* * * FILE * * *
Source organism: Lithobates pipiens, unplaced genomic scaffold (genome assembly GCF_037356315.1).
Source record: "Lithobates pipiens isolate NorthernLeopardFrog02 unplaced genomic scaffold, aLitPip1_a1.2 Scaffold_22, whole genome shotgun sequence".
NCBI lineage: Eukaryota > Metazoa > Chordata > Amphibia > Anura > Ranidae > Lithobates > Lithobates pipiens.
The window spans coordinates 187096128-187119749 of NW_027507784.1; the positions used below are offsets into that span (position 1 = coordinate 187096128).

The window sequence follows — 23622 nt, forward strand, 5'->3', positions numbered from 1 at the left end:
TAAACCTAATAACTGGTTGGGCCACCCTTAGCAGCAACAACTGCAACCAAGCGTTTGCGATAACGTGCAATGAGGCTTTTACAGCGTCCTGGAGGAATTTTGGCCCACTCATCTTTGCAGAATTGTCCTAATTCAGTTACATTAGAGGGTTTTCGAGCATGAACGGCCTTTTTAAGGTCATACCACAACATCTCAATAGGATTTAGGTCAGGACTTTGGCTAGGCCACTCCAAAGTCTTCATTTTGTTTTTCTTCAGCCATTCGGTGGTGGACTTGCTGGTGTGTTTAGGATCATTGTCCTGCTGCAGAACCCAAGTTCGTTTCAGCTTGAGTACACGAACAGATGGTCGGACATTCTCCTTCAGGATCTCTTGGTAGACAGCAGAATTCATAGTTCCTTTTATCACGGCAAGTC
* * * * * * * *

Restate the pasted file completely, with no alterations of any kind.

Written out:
Source organism: Lithobates pipiens, unplaced genomic scaffold (genome assembly GCF_037356315.1).
Source record: "Lithobates pipiens isolate NorthernLeopardFrog02 unplaced genomic scaffold, aLitPip1_a1.2 Scaffold_22, whole genome shotgun sequence".
NCBI lineage: Eukaryota > Metazoa > Chordata > Amphibia > Anura > Ranidae > Lithobates > Lithobates pipiens.
The window spans coordinates 187096128-187119749 of NW_027507784.1; the positions used below are offsets into that span (position 1 = coordinate 187096128).

The window sequence follows — 23622 nt, forward strand, 5'->3', positions numbered from 1 at the left end:
TAAACCTAATAACTGGTTGGGCCACCCTTAGCAGCAACAACTGCAACCAAGCGTTTGCGATAACGTGCAATGAGGCTTTTACAGCGTCCTGGAGGAATTTTGGCCCACTCATCTTTGCAGAATTGTCCTAATTCAGTTACATTAGAGGGTTTTCGAGCATGAACGGCCTTTTTAAGGTCATACCACAACATCTCAATAGGATTTAGGTCAGGACTTTGGCTAGGCCACTCCAAAGTCTTCATTTTGTTTTTCTTCAGCCATTCGGTGGTGGACTTGCTGGTGTGTTTAGGATCATTGTCCTGCTGCAGAACCCAAGTTCGTTTCAGCTTGAGTACACGAACAGATGGTCGGACATTCTCCTTCAGGATCTCTTGGTAGACAGCAGAATTCATAGTTCCTTTTATCACGGCAAGTC